Groupons-nous, et demain
Sera le genre humain!
‘Tis the final conflict
Let each stand in his place
The International working class
Will be the human race!
Marx’s aim is not to render the proletariat passive, but, on the contrary, by affirming the inevitability of the process, to encourage them to hasten it. To this end, a natural necessity is affirmed in scenic, that is, cultural terms. An impersonal process is made into a spectacle; we are witnesses on the scene of history itself. And although the periphery lacks identifiable agents, the scene, like all scenes, is focused on its mortal center, the expropriators, the sacrificial nature of whose expropriation is underlined by the fatal implications of the striking hour (which the English “knell” renders in a more ecclesiastical register).
The passage concludes:
The transformation of scattered private property, arising from individual labor, into capitalist private property is, naturally, a process, incomparably more protracted, violent, and difficult, than the transformation of capitalistic private property, already practically resting on socialized production, into socialized property. In the former case, we had the expropriation of the mass of the people by a few usurpers; in the latter, we have the expropriation of a few usurpers by the mass of the people.
As with the scene of revolution, Marx was equally reluctant to lay out the scene of the future communist utopia, and his unique attempt to do so is equally revelatory. It is found in a famous passage from The German Ideology, very nearly contiguous to the passage analyzed in the preceding Chronicle as representative of Marxian anthropology.
Further, the division of labor implies the contradiction between the interest of the separate individual or the individual family and the communal interest of all individuals who have intercourse with one another. And indeed, this communal interest does not exist merely in the imagination, as the “general interest”, but first of all in reality, as the mutual interdependence of the individuals among whom the labor is divided. And finally, the division of labor offers us the first example of how, as long as man remains in natural society, that is, as long as a cleavage exists between the particular and the common interest, as long, therefore, as activity is not voluntarily, but naturally, divided, man’s own deed becomes an alien power opposed to him, which enslaves him instead of being controlled by him. For as soon as the distribution of labor comes into being, each man has a particular, exclusive sphere of activity, which is forced upon him and from which he cannot escape. He is a hunter, a fisherman, a herdsman, or a critical critic, and must remain so if he does not want to lose his means of livelihood; while in communist society, where nobody has one exclusive sphere of activity but each can become accomplished in any branch he wishes, society regulates the general production and thus makes it possible for me to do one thing today and another tomorrow, to hunt in the morning, fish in the afternoon, rear cattle in the evening, criticize after dinner, just as I have a mind, without ever becoming hunter, fisherman, herdsman or critic. This fixation of social activity, this consolidation of what we ourselves produce into an objective power above us, growing out of our control, thwarting our expectations, bringing to naught our calculations, is one of the chief factors in historical development up till now. (My emphasis)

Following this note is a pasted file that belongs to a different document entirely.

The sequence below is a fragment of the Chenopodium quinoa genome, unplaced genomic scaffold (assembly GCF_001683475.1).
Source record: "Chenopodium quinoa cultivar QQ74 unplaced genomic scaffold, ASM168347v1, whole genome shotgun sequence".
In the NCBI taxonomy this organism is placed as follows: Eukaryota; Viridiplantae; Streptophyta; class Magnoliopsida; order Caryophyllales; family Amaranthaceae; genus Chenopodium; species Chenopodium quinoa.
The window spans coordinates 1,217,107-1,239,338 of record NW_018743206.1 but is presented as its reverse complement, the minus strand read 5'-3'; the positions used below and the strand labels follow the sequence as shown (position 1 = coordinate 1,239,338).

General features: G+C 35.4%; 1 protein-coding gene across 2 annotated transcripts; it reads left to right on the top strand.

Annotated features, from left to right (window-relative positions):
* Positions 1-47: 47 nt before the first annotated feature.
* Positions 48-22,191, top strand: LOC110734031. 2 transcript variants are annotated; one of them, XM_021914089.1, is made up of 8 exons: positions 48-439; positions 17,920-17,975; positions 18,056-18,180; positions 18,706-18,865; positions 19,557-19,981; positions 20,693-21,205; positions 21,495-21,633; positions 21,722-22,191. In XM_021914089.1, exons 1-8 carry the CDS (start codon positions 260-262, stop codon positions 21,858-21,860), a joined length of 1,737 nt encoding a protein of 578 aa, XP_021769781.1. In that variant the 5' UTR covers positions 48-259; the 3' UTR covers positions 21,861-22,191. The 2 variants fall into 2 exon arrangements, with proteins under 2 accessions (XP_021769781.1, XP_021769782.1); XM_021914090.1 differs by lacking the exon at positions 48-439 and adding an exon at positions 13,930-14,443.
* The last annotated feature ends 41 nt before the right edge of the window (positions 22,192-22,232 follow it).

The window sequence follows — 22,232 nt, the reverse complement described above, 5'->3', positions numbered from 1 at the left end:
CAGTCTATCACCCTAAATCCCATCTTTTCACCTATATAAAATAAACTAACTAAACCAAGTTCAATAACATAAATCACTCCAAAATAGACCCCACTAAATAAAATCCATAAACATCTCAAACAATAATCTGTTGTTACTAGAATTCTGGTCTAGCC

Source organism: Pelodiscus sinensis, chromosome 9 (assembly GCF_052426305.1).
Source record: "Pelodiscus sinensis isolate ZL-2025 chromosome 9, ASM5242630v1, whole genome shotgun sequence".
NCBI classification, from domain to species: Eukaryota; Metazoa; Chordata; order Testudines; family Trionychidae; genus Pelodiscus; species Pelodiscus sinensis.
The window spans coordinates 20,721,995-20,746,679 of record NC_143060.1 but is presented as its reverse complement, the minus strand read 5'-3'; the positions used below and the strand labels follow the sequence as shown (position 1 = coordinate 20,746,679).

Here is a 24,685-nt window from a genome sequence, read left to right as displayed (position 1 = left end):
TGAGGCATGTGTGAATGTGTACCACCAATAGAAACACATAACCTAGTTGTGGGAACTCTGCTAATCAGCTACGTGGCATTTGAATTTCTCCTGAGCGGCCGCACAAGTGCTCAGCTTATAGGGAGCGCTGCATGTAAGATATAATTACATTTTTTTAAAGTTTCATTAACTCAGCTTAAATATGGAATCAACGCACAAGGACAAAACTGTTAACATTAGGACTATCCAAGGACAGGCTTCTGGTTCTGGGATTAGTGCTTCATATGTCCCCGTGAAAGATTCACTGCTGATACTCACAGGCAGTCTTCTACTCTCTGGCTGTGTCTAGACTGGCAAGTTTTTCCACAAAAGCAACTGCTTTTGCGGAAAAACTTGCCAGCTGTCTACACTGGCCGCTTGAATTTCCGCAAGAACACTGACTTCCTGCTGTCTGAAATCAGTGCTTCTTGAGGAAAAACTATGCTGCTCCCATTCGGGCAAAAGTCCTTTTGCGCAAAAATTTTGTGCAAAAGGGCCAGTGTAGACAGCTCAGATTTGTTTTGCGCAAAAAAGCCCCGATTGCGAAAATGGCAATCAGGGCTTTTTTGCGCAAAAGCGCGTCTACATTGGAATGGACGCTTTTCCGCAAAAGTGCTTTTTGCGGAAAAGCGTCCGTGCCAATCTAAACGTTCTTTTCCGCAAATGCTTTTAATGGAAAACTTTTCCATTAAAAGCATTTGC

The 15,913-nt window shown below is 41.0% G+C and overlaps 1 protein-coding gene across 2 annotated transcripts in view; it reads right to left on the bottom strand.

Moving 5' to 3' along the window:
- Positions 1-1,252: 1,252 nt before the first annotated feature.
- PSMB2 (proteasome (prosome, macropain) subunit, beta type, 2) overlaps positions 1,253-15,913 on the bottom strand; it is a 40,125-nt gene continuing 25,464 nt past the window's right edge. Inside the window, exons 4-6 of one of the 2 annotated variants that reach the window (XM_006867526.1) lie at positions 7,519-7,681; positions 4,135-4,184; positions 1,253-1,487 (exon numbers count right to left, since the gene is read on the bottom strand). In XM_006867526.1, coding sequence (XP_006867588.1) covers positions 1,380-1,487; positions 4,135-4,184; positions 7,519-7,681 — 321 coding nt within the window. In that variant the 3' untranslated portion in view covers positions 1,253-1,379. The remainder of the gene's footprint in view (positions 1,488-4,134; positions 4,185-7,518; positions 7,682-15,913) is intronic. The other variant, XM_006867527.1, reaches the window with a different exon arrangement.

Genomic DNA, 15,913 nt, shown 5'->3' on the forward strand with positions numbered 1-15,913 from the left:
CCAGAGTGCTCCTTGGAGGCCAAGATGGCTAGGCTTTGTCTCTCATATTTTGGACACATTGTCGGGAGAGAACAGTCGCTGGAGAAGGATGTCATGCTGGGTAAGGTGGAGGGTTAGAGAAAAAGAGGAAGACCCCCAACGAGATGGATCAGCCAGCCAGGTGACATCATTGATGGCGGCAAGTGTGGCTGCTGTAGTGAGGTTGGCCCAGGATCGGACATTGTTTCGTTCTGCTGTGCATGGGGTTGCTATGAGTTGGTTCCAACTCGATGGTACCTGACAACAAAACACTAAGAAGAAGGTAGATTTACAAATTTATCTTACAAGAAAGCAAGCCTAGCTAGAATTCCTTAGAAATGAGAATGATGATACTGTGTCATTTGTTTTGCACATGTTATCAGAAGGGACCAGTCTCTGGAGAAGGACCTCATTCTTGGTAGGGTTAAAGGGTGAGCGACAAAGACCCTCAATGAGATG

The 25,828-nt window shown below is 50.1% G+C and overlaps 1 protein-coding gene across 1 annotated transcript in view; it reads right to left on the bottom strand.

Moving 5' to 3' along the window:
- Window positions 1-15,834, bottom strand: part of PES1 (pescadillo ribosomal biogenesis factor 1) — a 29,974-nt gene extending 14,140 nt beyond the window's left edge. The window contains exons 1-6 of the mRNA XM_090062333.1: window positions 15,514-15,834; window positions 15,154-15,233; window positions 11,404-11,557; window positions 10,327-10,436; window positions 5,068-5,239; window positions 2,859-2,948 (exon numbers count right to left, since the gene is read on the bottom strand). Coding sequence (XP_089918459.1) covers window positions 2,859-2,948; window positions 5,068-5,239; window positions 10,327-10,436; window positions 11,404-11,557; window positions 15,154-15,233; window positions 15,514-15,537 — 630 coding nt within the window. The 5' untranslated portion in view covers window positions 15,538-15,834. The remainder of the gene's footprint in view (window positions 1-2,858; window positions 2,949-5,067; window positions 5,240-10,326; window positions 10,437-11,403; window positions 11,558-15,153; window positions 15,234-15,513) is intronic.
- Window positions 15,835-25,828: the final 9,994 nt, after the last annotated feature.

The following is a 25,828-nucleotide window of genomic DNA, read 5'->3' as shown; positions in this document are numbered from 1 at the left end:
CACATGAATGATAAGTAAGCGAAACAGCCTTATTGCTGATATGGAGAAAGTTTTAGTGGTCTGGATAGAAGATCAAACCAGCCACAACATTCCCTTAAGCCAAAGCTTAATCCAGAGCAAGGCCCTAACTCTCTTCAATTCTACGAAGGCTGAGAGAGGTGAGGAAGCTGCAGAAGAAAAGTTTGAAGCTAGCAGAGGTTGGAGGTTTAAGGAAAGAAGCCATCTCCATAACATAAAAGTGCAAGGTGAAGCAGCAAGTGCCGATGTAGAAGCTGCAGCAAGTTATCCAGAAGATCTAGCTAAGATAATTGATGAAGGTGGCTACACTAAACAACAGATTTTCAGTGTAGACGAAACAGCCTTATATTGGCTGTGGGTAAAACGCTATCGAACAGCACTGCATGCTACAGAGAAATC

It is worth reflecting on the flaw in Marx’s anthropology that underlies the flaw in his utopian vision. What we uncover in Marx’s phrase about society is, once again, a scene: for “society” to regulate production, it is necessary that the productive functions of the whole society be accessible to a single decision-making body. Yet this scene remains unvisualized in Marx’s text, where the main clause describes rather the individual’s self-motivated lifestyle. The scene in which “society” decides who should produce what is syntactically subordinated to “my” desire to fish in the morning and hunt in the afternoon, as though “society” were a disinterested computer program that instantaneously transformed the energy of each individual’s desires to produce into a “general production” that would simultaneously satisfy all these individuals’ desires to consume. The cavalier style of the passage does not make it any less valuable as a revelation of the fundamental incoherence of Marx’s anthropology: his vision of the ideal society as a scene without conflict between periphery and center, as a body with a single, absolute will (Rousseau’s volonté générale), yet wholly lacking in self-presence, existing only to guarantee the individual independence of its members. As those who lived under twentieth-century despotisms learned to their detriment, denial of the scene of reciprocal human exchange is the most deadly denial of all.
Just as the sacrificial scene of revolution is disguised as an inevitable conflictive movement of impersonal forces, so the sacrificial scene of communism is disguised as the automatic harmonious operation of equally impersonal forces. Although throughout most of the twentieth century, to criticize Marx in this manner would have been denounced as perverse and reactionary, today we are able to realize that these fragments of Marx’s scenic imagination have a good deal to tell us.